Mon, 08 Mar 1999

Govt urged to help staffs of closed banks

JAKARTA (JP): Legislators and economists have urged the government to provide a financial package and technical assistance to workers of insolvent banks facing closure next week.

Paskah Suzetta of the House of Representatives' Commission VIII for state budget and finance said on Saturday the move must be effected immediately through the issuance of a presidential decree stipulating a fund allocation to help employees of the closed banks.

"So far the government has only focused its attention on the assets of the banks which will be liquidated and the recapitalization program of surviving banks," Paskah said on the sidelines of an economics seminar held by the Indonesian Financial Sector Union (IFSU).

"Its concern is mainly to save public funds and the government money that has been spent on those insolvent banks," he said.

The welfare of the dismissed bank workers so far remains uncertain, he said.

The government plans to announce late next week the name of banks qualified to join its recapitalization program, and those which would be closed down due to insolvency.

The announcement was initially scheduled on Feb. 27, but a last minute decision delayed the plan.

Bank Indonesia governor Syahril Sabirin has said that the number of insolvent banks which would be closed down could reach 40.

IFSU has estimated earlier that 25,000 workers in the private banks might face lay off if the government closes down 40 of them.

The government has also announced its plan to lay off some 8,000 of the 26,000 employees of four state banks which would be merged into the newly established Bank Mandiri.

Several other legislators and business analysts have expressed a similar concern. They said a special assistance package should be created to help the dismissed workers.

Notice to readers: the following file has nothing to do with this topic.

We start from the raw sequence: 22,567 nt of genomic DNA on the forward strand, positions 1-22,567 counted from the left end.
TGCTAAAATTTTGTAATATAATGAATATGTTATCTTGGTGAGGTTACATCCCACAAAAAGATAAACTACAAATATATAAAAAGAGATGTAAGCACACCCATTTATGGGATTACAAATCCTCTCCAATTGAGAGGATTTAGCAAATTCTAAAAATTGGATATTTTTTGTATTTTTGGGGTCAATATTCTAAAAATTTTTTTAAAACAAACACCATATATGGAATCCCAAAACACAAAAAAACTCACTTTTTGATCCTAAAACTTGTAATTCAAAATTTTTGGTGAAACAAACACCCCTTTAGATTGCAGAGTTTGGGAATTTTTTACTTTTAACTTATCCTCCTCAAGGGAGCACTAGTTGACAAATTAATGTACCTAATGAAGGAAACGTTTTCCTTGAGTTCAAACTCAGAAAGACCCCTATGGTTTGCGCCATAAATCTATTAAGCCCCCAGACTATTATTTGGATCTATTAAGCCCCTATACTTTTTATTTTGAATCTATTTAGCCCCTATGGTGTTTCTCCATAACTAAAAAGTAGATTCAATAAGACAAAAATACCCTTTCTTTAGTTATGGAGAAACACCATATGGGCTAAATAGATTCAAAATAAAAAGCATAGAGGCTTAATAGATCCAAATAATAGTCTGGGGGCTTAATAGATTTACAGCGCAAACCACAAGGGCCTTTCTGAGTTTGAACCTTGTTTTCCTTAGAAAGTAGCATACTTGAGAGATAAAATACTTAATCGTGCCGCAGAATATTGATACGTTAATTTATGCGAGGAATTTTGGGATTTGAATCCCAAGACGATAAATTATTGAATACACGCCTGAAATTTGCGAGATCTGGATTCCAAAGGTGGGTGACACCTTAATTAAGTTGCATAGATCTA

Economist Hartojo Wignjowijoto decried the government's seeming lack of anticipation of potential labor disputes arising from the massive lay-off after the closures.

"The government should provide funds to retrain those who lost their jobs to help them find jobs in other countries," he said, adding, "there are many countries like Vietnam, where demands for financial industry workers are high."

Meanwhile, the state-owned social insurance company PT Jamsostek said on Thursday it would pay out at least Rp 200 billion (about US$23 million) in old-age benefits to tens of thousands of laid-off casualties of the private and state-owned banks.

"We have allocated about Rp 50 billion for staff of the state- owned banks, and the remaining Rp 150 billion for employees of the private banks which are to be closed down," Jamsostek Director Bambang Purwoko was quoted by Bisnis Indonesia daily as saying.

Every company employing more than six people is required to contribute to Jamsostek 5.7 percent of its worker's basic salary as old-age savings. The employee provides 2 percent of the amount, and the employer the remaining 3.7 percent.

The funds can be disbursed when the employee reaches the age of 55, dies, or is laid off.

IFSU vice Chairman Estian Adrianto said many of the government moves since it began restructuring the banking sector in 1997 had not taken into consideration the welfare of bank employees.

He cited bank mergers, closures and management take-overs by the government.

Since the government first liquidated 16 ailing private banks in late 1997, some 8,000 of the bank employees who lost their jobs had not received sufficient compensation, he said

"The employees were never involved or informed in taking a decisions that affect their lives, either by the government or the management," Estian said.

Last year the government closed down 10 more insolvent private banks and nationalized four ailing private banks. (das)